If George Carey is correct in his review of Marshall DeRosa’s The Ninth Amendment and the Politics of Creative Jurisprudence (September 1996), then Professor DeRosa is justified in his concern that the judges might misapply the Ninth Amendment, as they have other general phrases, such as “due process” and “equal protection.” In recent years, the justices have indeed taken it upon themselves to become “statesmen,” who see their mission as “problem solvers” for a “changing society.” Of course, such was not the role of the judiciary envisioned by the Framers.

But the Ninth Amendment is not a threat, as Professor DeRosa fears. To the contrary, this long-dormant clause of the Bill of Rights may become the antidote to unlimited expansion of federal power, as was no doubt intended. As Madison told his colleagues in urging them to support the Bill of Rights: “I believe that the great mass of the people who opposed it [the Constitution] disliked it because it did not contain effectual provisions against encroachments on particular rights, and those safeguards which they have been long accustomed to.” As the drafting of the Bill of Rights (Madison referred to them as “exceptions to the grant of power”) progressed, it became clear that a list of rights would become awkwardly lengthy. But Madison acknowledged a problem that any listing of rights would pose: “It has been objected also against a Bill of Rights, that, by enumerating particular exceptions to the grant of power, it would disparage those rights which were not placed in the enumeration; and it might follow, by implication, that those rights which were not singled out, were intended to be assigned into the hands of the General Government, and were consequently insecure.” The solution? The Ninth Amendment, which states: “The enumeration in the Constitution, of certain rights, shall not be construed to deny or disparage others retained by the people.”

I believe that this clause, rather than being a further conduit for expansion of federal power, is our primary way of checking it. Since it is the people themselves who retained these rights, however, it is the people who would logically define them. It is obvious that Hamilton was much too optimistic in Federalist 78, where he expects the Court to side with the will of the people in defending traditional (Ninth Amendment) rights. Indeed, the Court has become the instrument by which minority interests rule the majority. The Congress would be a more logical institution to provide the mechanism. Since its members also take the oath to uphold the Constitution, Congress could enact legislation establishing the national initiative and referendum to define Ninth Amendment rights. The result of such a process would be binding, and not subject to appeal in the federal courts.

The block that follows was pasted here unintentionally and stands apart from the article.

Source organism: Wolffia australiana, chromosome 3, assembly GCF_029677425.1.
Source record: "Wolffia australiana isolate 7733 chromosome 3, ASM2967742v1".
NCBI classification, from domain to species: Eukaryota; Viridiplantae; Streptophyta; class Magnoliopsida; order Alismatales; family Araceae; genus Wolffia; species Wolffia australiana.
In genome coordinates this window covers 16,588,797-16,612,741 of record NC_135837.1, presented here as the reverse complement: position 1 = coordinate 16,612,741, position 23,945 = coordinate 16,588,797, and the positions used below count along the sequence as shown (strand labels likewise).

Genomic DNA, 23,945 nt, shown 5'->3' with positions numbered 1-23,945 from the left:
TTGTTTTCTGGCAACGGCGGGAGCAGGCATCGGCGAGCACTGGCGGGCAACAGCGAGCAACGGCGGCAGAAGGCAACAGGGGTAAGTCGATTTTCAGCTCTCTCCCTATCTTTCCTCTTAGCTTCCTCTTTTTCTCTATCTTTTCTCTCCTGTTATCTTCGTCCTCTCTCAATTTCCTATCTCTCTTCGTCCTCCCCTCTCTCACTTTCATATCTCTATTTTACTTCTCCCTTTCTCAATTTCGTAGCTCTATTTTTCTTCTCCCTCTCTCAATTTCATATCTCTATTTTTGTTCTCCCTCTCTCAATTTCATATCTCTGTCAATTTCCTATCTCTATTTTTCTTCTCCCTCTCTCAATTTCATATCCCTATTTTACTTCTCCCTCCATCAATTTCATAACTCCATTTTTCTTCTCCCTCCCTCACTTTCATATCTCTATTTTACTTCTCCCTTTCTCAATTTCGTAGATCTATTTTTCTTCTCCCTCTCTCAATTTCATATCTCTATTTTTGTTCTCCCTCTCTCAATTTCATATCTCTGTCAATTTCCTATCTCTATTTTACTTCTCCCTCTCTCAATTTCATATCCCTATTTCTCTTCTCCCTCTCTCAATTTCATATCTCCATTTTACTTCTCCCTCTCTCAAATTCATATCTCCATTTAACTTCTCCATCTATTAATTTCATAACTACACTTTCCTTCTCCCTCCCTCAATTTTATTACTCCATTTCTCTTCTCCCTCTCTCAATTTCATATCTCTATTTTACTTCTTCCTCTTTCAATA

—Joseph M. Salmon
Dothan, AL

Dr. DeRosa Replies:

I can appreciate Mr. Salmon’s Ninth Amendment romanticism; unfortunately juridical developments and congressional politics make it highly improbable that the Ninth Amendment will be utilized as a meaningful check on the national government’s usurpation of the police power prerogatives of the states. To the contrary, the Ninth Amendment will—in the not too distant future—be contorted into an even more significant weapon in the national government’s arsenal of political power aggrandizement, the Framers’ intentions notwithstanding. It is this realistic view of things to come that I explicate in my book, which I hope Mr. Salmon will read.